The beauty that is Snug Harbor captured in WNET’s “Treasures of New York”. Here’s how to tune in.

STATEN ISLAND, NY – Although cocktails and crudités flowed freely at Snug Harbor Cultural Center & Botanical Garden night this week, there was a lot more to the party than just food and drink.

Public Broadcasting’s “Treasures of New York: Snug Harbor Cultural Center & Botanical Garden,” a film depicting a behind-the-scenes look at the beauty of Snug Harbor and its history, aired in the North Shore cultural crown jewel .

The documentary visits the magnificent campus which includes the Newhouse Center for Contemporary Art, the New York Chinese Scholar’s Garden, which includes pavilions and a koi pond, the Music Hall, the second oldest venue of its kind in New York after Carnegie Hall, the Staten Island Museum, the Children’s Museum and the Noble Museum.

Cozy port

From left, Inderjit Singh, Amar Malla, Ken Mitchell and Tiffany Feo. (Staten Island Advance / Carol Ann Benanti) Advancement of Staten Island

The film premiered in the New York metropolitan area on March 30 at 7:30 pm on WLIW21 and is streamed nationwide on wliw.org/treasures and the THIRTEEN Explore app.

Additional broadcasts in the New York metropolitan area include Sunday April 3 at 7pm on THIRTEEN and Friday April 22 at 8pm on the ALL ARTS TV Channel (Channel Schedule).

It will also air Thursday April 7 at 10:30 pm on NJ PBS or share it online at this link.

Cozy port

Ed Burke, left, Larry Anderson, Jessica Baker Vodoor and Ken Mitchell. (Staten Island Advance / Carol Ann Benanti) Advancement of Staten Island

Before she died in February 2021. She served as executive director of the foundation.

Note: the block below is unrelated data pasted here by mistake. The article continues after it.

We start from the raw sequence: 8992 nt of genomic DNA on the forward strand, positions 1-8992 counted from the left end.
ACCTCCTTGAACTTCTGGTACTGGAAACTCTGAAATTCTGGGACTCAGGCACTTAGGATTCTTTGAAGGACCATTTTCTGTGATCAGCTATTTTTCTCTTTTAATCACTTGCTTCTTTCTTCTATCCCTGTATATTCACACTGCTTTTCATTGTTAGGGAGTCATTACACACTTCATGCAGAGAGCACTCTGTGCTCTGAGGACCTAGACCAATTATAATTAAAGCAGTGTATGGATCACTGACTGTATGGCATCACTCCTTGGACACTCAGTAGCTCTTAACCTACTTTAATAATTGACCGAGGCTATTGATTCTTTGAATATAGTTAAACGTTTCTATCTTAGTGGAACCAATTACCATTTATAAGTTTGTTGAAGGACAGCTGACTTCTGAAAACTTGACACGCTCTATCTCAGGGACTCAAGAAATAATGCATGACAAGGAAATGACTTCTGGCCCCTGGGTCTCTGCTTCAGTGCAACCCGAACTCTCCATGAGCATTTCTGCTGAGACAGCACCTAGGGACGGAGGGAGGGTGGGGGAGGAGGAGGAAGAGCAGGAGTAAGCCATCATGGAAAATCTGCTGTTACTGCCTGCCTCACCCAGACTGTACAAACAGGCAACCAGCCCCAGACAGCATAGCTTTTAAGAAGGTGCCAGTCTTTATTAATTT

“Treasures of New York: Snug Harbor Cultural Center & Botanical Garden” features interviews with staff and board members including Martha Neighbors, vice president of development and external affairs, Susannah Abbate, director of Education & Engagement, Mark Lauria, president, board of directors, Anita Laremont, first vice president, board of directors), Alice Diamond, founding member of the board, and Brian Laline, executive editor, Staten Island Advance and secretary, board of directors.

Cozy port

Laura and Mark Lauria, left, and Jessica Baker Vodoor. (Staten Island Advance / Carol Ann Benanti)Advancement of Staten Island

Other interviews include visual artist and art activist Joyce Malerba Goldstein, Debi Rose, a former member of the North Shore Council, and historian Debbie-Ann Paige.

Cozy port

From left, the artists Linda Butti, Melissa West and Joyce Malerba Goldstein. (Staten Island Advance / Carol Ann Benanti) Advancement of Staten Island

Treasures of New York explores New York’s cultural heritage by highlighting points of interest, distinguished institutions and prominent figures, including MoMA, The Jewish Museum, US Open, The Juilliard School, St. George Theater, American Museum of Natural History , The New-York Historical Society, Hearst Tower, and more. All episodes are now streaming on wliw.org/treasures and the THIRTEEN Explore app

As CEO of The WNET Group, Neil Shapiro oversees the operations of THIRTEEN and WLIW21 and the NJ PBS network.

Cozy port

From left, Luanne Sorrentino, Doreen Cugno, Craig Manister, Laura Jean Watters, Jennifer Sammartino Mallen, Janice Monger and Jessica Baker Vodoor. (Staten Island Advance / Carol Ann Benanti) Advancement of Staten Island

“The film took off when Brian Laline and Caroline Diamond Harrison met Channel 13’s Neil Shapiro and approached the late Staten Island Foundation’s Betsy Dubovsky, who agreed to fund $ 150,000 for the film,” noted the council chair. by Snug, Marco Lauria. “We hope the film puts us on the map in the three-state area and helps us with funding. This is an honor for us and very special indeed. And Kathy Connors, president of Friends of 13, was also influential in bringing the project to fruition. There is something for everyone in Snug Harbor.